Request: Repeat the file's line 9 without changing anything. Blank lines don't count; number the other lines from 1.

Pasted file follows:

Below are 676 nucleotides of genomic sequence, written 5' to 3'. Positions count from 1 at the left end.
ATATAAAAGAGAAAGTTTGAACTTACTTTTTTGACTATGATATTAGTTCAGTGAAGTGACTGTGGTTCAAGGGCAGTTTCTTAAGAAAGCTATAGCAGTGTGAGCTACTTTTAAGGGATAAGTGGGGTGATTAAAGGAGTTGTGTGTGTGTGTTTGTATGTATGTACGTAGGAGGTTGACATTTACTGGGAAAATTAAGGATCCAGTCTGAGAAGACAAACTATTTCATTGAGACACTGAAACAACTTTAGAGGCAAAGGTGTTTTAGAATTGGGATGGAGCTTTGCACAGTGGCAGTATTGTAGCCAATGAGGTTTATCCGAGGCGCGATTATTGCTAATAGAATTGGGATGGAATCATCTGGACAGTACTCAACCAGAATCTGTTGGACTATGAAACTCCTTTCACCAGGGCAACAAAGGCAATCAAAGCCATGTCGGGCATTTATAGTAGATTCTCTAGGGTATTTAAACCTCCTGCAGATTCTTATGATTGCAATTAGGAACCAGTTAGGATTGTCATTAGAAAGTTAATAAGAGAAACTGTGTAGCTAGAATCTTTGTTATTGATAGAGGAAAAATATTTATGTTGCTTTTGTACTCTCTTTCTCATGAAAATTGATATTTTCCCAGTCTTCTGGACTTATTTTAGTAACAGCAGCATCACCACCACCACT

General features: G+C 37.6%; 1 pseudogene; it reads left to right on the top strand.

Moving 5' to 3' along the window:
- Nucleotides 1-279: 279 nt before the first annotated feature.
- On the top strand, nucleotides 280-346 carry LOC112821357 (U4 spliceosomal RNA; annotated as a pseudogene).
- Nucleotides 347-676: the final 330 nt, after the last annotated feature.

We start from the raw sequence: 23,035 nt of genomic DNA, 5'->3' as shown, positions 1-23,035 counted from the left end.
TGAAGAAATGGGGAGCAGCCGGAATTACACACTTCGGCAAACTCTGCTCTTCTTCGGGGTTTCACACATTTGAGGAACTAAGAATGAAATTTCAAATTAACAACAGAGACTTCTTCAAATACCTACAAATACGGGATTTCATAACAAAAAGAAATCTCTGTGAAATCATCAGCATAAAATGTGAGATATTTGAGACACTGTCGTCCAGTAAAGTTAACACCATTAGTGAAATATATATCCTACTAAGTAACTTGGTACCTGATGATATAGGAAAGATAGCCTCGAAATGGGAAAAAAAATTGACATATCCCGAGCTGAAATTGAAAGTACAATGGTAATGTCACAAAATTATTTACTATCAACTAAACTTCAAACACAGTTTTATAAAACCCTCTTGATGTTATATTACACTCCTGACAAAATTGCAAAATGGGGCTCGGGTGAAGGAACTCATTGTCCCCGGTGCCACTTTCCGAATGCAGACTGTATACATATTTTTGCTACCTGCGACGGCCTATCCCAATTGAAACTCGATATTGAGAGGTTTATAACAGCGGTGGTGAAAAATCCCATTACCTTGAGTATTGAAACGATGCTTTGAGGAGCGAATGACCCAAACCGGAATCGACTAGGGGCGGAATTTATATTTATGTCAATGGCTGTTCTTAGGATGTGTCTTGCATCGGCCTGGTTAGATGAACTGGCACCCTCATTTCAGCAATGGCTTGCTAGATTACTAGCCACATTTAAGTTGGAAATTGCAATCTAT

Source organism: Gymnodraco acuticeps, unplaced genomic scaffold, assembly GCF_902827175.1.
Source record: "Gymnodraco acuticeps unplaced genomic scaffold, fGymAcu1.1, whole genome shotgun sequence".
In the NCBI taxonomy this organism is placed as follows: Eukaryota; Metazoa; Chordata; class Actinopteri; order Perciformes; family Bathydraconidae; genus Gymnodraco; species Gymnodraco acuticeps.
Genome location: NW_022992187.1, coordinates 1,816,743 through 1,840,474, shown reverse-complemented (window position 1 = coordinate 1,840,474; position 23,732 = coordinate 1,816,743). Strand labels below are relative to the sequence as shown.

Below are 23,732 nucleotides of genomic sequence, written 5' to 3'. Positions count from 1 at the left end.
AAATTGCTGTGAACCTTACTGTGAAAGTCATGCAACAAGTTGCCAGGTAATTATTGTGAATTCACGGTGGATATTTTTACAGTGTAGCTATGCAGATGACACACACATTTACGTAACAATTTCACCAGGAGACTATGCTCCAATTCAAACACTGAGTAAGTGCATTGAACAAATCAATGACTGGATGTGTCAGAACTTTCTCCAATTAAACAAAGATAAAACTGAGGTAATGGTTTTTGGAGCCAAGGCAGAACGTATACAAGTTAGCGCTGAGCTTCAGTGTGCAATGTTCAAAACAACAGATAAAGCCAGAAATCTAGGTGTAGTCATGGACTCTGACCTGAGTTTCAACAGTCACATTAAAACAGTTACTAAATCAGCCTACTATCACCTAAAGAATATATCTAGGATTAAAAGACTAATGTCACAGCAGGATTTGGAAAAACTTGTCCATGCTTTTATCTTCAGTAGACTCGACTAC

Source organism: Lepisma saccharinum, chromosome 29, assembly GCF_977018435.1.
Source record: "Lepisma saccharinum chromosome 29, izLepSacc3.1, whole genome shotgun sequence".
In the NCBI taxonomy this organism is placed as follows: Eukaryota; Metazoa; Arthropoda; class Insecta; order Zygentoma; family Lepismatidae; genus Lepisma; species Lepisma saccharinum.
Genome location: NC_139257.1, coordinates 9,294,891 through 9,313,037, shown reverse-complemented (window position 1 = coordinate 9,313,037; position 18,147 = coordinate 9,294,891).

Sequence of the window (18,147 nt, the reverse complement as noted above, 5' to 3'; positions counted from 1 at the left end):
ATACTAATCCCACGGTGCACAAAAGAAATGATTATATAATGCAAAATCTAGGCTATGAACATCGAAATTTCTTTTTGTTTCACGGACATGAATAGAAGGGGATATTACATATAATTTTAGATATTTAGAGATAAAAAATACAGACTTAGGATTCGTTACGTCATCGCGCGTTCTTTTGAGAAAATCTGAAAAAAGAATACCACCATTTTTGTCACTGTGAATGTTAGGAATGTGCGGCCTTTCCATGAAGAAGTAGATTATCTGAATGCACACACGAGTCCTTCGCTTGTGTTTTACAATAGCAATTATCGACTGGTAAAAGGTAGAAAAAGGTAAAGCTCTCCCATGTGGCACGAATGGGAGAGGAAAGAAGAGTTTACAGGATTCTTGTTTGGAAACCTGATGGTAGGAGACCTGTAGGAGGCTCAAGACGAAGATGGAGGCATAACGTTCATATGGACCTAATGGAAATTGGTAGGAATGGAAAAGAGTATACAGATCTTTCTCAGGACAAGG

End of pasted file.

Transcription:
TGAAGAAATGGGGAGCAGCCGGAATTACACACTTCGGCAAACTCTGCTCTTCTTCGGGGTTTCACACATTTGAGGAACTAAGAATGAAATTTCAAATTAACAACAGAGACTTCTTCAAATACCTACAAATACGGGATTTCATAACAAAAAGAAATCTCTGTGAAATCATCAGCATAAAATGTGAGATATTTGAGACACTGTCGTCCAGTAAAGTTAACACCATTAGTGAAATATATATCCTACTAAGTAACTTGGTACCTGATGATATAGGAAAGATAGCCTCGAAATGGGAAAAAAAATTGACATATCCCGAGCTGAAATTGAAAGTACAATGGTAATGTCACAAAATTATTTACTATCAACTAAACTTCAAACACAGTTTTATAAAACCCTCTTGATGTTATATTACACTCCTGACAAAATTGCAAAATGGGGCTCGGGTGAAGGAACTCATTGTCCCCGGTGCCACTTTCCGAATGCAGACTGTATACATATTTTTGCTACCTGCGACGGCCTATCCCAATTGAAACTCGATATTGAGAGGTTTATAACAGCGGTGGTGAAAAATCCCATTACCTTGAGTATTGAAACGATGCTTTGAGGAGCGAATGACCCAAACCGGAATCGACTAGGGGCGGAATTTATATTTATGTCAATGGCTGTTCTTAGGATGTGTCTTGCATCGGCCTGGTTAGATGAACTGGCACCCTCATTTCAGCAATGGCTTGCTAGATTACTAGCCACATTTAAGTTGGAAATTGCAATCTAT